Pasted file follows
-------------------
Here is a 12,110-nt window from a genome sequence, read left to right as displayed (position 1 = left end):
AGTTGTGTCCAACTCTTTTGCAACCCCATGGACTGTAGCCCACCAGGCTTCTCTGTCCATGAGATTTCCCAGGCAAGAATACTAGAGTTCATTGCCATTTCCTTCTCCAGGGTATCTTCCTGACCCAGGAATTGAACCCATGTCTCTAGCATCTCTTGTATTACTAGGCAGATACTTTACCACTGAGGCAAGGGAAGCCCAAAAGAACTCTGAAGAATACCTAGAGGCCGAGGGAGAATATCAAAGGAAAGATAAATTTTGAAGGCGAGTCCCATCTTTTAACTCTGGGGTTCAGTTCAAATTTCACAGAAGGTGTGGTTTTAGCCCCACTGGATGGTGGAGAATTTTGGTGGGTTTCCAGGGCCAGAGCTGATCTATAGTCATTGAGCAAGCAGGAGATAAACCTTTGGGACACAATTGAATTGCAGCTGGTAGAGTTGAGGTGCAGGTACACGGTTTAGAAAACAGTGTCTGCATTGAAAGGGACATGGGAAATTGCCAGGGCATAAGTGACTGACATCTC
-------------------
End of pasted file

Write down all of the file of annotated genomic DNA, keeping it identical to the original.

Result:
Here is a 12,110-nt window from a genome sequence, read left to right as displayed (position 1 = left end):
AGTTGTGTCCAACTCTTTTGCAACCCCATGGACTGTAGCCCACCAGGCTTCTCTGTCCATGAGATTTCCCAGGCAAGAATACTAGAGTTCATTGCCATTTCCTTCTCCAGGGTATCTTCCTGACCCAGGAATTGAACCCATGTCTCTAGCATCTCTTGTATTACTAGGCAGATACTTTACCACTGAGGCAAGGGAAGCCCAAAAGAACTCTGAAGAATACCTAGAGGCCGAGGGAGAATATCAAAGGAAAGATAAATTTTGAAGGCGAGTCCCATCTTTTAACTCTGGGGTTCAGTTCAAATTTCACAGAAGGTGTGGTTTTAGCCCCACTGGATGGTGGAGAATTTTGGTGGGTTTCCAGGGCCAGAGCTGATCTATAGTCATTGAGCAAGCAGGAGATAAACCTTTGGGACACAATTGAATTGCAGCTGGTAGAGTTGAGGTGCAGGTACACGGTTTAGAAAACAGTGTCTGCATTGAAAGGGACATGGGAAATTGCCAGGGCATAAGTGACTGACATCTC